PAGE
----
Rick endeared himself to all by washing dishes for most of the night. Being an extreme introvert, this was ideal; he was able to observe the proceedings from his central post at the open concept kitchen sink while avoiding direct conversation for much of the evening!
The next morning we took one more jaunt down to the beach as well as the subdivision at the end of the road, and then prepared for our departure after lunch. Brian came to enjoy said lunch with us before taking us into town so that Rick could get a lay of the land in Confederation's birthplace.
No visit to Ch'town is complete without a stop at Cow's ice cream -- Rick treated us to a few scoops at Peake's Warf, and then it was off to pick up some treats for Simon and Alex as well as my Grade 7s at the much-fabled Anne of Green Gables Chocolate Shop... still no chocolate covered red licorice in stock, but we made due with a few containers of their famous chocolate covered potato chips, which I had told my homeroom students about last week, and had promised to try and obtain.
Finally, sadly, it was time to say good-bye to the island, and head off to the Airport.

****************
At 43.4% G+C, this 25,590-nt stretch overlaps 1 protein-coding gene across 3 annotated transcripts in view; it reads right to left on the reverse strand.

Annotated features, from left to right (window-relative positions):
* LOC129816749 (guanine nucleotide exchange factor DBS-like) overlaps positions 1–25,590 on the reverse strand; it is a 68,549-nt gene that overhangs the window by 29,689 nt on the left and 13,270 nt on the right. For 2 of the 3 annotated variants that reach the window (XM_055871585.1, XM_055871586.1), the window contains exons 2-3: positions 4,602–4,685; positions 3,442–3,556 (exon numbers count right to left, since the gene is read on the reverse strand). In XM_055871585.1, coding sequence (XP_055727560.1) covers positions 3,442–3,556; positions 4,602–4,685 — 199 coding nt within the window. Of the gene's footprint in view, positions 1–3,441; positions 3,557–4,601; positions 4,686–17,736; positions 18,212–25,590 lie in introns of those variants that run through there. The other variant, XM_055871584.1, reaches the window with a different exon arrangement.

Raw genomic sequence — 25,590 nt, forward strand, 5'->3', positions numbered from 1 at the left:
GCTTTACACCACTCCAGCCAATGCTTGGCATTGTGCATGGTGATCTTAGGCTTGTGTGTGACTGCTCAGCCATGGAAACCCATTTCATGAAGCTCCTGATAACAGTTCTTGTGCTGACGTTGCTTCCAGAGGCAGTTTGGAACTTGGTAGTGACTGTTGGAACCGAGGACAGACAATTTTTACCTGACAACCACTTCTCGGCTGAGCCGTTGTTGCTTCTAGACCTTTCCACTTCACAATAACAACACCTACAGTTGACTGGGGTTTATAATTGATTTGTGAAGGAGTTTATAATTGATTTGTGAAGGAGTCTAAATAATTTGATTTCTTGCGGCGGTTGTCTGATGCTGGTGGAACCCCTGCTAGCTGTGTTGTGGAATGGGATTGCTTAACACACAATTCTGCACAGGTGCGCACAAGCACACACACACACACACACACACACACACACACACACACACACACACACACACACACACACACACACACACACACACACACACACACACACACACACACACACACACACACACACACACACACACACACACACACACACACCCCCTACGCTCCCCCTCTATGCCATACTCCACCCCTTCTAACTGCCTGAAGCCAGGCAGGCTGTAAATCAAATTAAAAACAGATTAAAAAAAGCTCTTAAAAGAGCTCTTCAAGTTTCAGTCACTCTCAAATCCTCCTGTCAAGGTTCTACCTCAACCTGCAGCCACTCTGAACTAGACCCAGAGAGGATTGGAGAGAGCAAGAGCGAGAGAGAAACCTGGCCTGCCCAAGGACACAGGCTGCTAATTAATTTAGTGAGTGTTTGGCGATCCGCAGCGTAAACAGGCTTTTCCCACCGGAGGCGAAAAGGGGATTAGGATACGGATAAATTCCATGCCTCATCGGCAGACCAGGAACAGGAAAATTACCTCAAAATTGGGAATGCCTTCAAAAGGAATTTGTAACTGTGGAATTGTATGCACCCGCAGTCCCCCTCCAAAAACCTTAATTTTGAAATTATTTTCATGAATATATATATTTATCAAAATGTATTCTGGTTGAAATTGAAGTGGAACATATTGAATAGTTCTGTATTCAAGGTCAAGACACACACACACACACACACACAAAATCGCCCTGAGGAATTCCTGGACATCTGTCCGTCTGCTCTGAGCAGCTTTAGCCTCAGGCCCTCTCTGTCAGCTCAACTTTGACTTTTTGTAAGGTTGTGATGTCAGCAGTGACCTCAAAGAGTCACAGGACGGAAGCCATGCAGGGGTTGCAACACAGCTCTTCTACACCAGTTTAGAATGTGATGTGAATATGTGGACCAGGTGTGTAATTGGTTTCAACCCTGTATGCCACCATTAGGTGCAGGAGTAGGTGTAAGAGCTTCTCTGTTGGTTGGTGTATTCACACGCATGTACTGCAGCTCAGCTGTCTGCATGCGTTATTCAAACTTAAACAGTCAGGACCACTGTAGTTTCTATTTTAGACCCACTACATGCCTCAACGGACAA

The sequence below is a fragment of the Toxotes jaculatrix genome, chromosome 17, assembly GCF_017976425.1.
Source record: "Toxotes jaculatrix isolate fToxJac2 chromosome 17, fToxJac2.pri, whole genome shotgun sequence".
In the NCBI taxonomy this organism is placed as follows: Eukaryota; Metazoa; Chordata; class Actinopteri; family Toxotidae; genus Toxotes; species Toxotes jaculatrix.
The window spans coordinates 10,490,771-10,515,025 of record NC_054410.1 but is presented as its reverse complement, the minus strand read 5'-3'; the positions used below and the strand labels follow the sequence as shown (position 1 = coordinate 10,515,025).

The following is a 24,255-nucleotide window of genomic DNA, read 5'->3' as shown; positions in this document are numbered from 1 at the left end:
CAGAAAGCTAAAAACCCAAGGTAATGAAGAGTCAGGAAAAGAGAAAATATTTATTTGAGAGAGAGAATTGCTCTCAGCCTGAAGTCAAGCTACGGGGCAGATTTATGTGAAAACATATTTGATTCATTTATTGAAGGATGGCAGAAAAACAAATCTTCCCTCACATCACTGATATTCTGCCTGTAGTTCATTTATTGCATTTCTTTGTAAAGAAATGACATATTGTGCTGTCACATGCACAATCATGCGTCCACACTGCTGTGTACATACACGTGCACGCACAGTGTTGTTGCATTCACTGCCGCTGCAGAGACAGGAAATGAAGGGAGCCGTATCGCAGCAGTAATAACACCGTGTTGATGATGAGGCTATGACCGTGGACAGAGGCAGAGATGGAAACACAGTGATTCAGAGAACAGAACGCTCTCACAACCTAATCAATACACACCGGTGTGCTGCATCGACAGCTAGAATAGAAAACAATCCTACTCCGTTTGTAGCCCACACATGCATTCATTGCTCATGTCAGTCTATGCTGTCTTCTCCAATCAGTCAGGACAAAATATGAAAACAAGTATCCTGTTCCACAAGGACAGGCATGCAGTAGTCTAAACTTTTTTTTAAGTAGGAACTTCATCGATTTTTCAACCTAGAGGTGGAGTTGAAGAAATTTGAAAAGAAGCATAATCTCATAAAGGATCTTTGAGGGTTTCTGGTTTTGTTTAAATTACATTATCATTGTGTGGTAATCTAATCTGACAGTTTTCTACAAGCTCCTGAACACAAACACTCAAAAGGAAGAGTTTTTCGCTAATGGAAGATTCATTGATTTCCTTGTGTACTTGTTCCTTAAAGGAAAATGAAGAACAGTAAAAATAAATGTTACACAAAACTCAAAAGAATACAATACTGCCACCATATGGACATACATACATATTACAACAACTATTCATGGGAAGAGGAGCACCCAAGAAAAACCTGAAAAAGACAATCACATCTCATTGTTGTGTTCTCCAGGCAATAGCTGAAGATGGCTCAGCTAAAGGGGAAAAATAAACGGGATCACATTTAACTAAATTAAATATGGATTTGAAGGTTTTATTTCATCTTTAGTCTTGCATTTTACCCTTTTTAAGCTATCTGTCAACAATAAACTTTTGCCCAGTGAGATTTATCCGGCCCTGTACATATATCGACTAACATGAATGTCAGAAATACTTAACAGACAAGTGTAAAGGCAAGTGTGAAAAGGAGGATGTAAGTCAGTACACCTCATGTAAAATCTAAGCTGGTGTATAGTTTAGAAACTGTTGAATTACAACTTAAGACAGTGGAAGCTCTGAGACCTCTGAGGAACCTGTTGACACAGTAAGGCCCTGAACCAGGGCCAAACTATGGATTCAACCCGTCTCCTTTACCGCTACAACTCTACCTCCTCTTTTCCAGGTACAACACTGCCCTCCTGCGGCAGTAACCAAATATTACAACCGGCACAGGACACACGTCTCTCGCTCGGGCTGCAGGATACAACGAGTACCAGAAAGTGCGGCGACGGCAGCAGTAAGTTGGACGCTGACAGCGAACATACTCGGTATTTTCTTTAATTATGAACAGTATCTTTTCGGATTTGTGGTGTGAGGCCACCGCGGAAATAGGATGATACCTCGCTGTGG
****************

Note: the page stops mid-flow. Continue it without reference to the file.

After checking Rick in (he was on a different plane home than I), we popped over to the tower for a quick tour -- Brian showed Rick how aircraft show up on the radar, and we saw a smaller plane land on 03 before heading back down to the terminal to make our way through security.
Boarding my own aircraft a short time later was a bittersweet event: On the one hand, I am looking forward to returning to my Tatsy tonight; on the other hand, I already miss the island, and am not sure how I will weather the weeks until end July when I finally head back for a full month of summer vacation (this time with the kids).
Those who followed my flight blog for the three years it tool me to earn my pilot license know that I spend my summers on PEI, and that often my Saturday mornings out there are spent at a greasy spoon near YYG, where the local pilots meet for breakfast (and sometimes flying!!!) each week.
This past Sunday after church, Tats, Alex and I went to the Gay Pilots' Association brunch here in Toronto. It was a leetel different from the PEI event we are used to, hehe...
For starters, we were not the only women there!!! Secondly, we were not the only openly GAY people there!!! Thirdly, Tats was not the only commercial pilot there!!!
And there was live jazz music! And the food was edible!
My only complaint was that -- unlike many a Saturday on PEI -- we didn't get to go flying afterwards.
Alex had an excellent time, and asked afterwards, "Mommy, they're fun! When are we going to another Gay Pilot Breakfast?" No worries, kid, Dean's already got you signed up to work the booth at Pride this year, lol!